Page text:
But it's not all roses and costume crushes, sadly. Paparelli is so taken with his concept of a teenage world run on hormones and passion that things get a little away from him. Supertitles appear above the stage before every scene, eliciting laughs from the audience by snarkily telling us when and where we are each time. Except, shouldn't I be able to figure that out by the acting? The opening sequence is done in a series of quick scenes of Valentine and Proteus drinking and partying with their friends, on and on into the night. Do I really also need an outside voice telling me that it's getting later and later if I can see that in how the actors are playing each subsequent moment? In addition, Shakespeare didn't much care about time and specific location as he wrote- his plays are a hot mess if you're trying to pin down timelines and settings for each moment. We don't normally notice and/or care overmuch if the play is allowed to just progress on its own terms, but when we're told "A week later!" "The next night!" "A week earlier!"... it's a bit much.

Music plays a huge role in this production, more so than I really expected. Normally, this is a huge plus for me, and the plays themselves are so often filled with music as it is. But in a production that places so much value on being modern! contemporary!... and then has a soundtrack that's 10-20 years out of date, the effect is pretty noticeable. When the characters themselves break into song and we have to accept the juxtaposition of Shakespeare's poetry and Bono's lyrics, well, one of those boys is going to come out the clear loser in THAT contest, kids. It's a lot to ask of the audience, and I just wasn't willing to follow there, no matter how earnestly Paparelli wanted me to go, or how talented the actors are.

Nick Dillenburg as Proteus, Andrew Veenstra as Valentine, Miriam Silverman as Julia and Natalie Mitchell as Silvia in the Shakespeare Theatre Company’s production of The Two Gentlemen of Verona, directed by PJ Paparelli. Photo by Scott Suchman.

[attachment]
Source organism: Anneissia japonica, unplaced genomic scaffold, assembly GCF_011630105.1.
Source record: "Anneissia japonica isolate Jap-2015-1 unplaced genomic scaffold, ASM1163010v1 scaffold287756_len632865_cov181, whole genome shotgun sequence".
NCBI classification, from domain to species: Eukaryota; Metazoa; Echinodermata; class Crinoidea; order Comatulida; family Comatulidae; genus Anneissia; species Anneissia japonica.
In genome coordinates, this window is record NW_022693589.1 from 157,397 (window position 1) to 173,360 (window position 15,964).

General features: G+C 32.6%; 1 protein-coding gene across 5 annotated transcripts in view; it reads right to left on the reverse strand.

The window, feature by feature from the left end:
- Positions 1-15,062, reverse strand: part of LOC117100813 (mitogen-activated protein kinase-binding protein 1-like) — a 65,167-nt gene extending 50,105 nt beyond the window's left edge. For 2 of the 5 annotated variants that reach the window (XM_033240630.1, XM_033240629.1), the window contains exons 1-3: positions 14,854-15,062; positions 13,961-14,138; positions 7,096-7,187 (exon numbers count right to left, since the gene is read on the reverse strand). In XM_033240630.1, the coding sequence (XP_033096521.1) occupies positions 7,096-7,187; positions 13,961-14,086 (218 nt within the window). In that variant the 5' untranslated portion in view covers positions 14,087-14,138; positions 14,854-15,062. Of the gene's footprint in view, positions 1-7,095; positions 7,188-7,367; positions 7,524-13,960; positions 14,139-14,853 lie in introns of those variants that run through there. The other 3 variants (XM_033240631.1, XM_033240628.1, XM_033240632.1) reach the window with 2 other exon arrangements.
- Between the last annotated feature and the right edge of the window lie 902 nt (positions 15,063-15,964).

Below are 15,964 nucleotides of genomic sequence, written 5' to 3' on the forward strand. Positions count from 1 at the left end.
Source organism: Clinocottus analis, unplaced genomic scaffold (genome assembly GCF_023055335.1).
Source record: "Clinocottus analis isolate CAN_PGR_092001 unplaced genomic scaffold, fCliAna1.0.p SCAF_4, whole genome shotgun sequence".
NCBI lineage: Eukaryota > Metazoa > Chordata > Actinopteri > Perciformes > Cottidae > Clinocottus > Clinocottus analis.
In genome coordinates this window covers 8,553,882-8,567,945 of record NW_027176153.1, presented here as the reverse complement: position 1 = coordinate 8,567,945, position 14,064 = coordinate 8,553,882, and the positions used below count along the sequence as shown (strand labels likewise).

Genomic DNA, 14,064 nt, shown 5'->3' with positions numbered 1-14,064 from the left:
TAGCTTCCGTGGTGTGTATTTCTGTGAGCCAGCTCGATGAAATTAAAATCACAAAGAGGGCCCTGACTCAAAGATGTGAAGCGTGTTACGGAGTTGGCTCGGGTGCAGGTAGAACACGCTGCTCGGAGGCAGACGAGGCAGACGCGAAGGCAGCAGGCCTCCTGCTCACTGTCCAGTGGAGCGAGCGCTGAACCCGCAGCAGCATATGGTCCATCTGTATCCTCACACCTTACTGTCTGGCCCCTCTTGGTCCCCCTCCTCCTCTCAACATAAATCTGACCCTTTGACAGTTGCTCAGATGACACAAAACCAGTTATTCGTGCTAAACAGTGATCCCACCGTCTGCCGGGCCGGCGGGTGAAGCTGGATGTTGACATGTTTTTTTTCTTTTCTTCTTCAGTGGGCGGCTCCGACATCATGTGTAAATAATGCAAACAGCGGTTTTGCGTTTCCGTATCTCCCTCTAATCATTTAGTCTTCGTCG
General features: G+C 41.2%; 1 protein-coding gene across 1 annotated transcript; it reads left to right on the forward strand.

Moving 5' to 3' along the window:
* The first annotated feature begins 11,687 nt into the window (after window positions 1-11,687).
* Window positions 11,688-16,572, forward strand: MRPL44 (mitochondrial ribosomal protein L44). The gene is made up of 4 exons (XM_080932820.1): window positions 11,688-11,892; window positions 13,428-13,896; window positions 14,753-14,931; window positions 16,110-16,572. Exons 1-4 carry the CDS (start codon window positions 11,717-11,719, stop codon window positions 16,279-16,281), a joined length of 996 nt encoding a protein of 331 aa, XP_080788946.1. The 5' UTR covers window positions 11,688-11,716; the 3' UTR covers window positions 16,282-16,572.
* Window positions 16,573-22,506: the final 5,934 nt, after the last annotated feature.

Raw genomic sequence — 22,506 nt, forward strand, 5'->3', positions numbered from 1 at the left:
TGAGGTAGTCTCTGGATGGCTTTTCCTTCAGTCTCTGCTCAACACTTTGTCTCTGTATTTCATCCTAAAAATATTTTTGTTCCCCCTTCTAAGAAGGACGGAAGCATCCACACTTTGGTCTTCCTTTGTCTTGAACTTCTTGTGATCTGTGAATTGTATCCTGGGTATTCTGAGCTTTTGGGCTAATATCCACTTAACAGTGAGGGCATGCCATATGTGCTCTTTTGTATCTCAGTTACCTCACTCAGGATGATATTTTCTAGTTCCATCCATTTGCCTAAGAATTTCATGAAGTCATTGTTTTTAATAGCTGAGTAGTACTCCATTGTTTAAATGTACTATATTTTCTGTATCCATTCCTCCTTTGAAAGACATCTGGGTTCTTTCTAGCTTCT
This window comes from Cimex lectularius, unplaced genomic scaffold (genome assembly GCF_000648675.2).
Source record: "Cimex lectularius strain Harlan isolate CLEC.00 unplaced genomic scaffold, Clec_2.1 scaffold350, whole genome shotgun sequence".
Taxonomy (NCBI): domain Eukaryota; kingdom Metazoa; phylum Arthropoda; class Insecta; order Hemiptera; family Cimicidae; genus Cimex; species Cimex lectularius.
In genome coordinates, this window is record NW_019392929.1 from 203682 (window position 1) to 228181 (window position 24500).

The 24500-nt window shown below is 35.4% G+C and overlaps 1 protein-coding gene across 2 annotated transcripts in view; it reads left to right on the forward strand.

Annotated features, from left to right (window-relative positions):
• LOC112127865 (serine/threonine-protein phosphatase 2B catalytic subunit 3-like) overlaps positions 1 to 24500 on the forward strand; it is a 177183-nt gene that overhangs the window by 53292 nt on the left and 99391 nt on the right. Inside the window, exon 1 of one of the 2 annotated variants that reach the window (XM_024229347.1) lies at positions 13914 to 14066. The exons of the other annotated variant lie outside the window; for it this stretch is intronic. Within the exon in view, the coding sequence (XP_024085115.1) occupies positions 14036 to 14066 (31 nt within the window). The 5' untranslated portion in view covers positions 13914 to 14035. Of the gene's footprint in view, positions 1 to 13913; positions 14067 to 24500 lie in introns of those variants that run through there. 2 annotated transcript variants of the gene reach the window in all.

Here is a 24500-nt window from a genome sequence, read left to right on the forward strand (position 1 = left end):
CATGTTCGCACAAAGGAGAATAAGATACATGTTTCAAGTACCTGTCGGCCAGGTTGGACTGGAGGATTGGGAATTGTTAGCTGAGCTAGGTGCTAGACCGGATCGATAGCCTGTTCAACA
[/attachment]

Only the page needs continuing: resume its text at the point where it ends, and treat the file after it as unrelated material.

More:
If I sound like a party pooper, I don't really blame you. I wouldn't mind these issues so much if I didn't feel cheated by the final scene of this production. Shakespeare takes his characters to a dark and dangerous place, and for contemporary audiences, we have to question the resolution the characters ultimately find. Paparelli, on the other hand, doesn't take us to the places that the text promises. I didn't feel the danger posed to Silvia and I didn't buy the happy ending we're forcibly serenaded with.

There's a lot to love in this Two Gents. I love the energy, passion, and use of space in Paparelli's staging (and hey, set designer Walt Spangler! That sexy little catwalk can stay in the Lansburgh FOREVER, it was so brilliantly used by the director). I think that a lot of folks who normally feel cut off from Shakespeare are going to be surprised by this production, and I certainly hope that holds true for the high school students coming to the SHAKESPEARIENCE matinees for this show. If I gripe, it's because I care. As a Shakespeare (and Shakespeare Theatre Company) fan, it's not that I'm angry- it's just that I'm disappointed. There's so much good, so much promise in this production that I feel cheated by its easy resolution. I recommend this production to a lot of folks, but if you come out of the night and need to take a long break from Bono, know that you're not alone.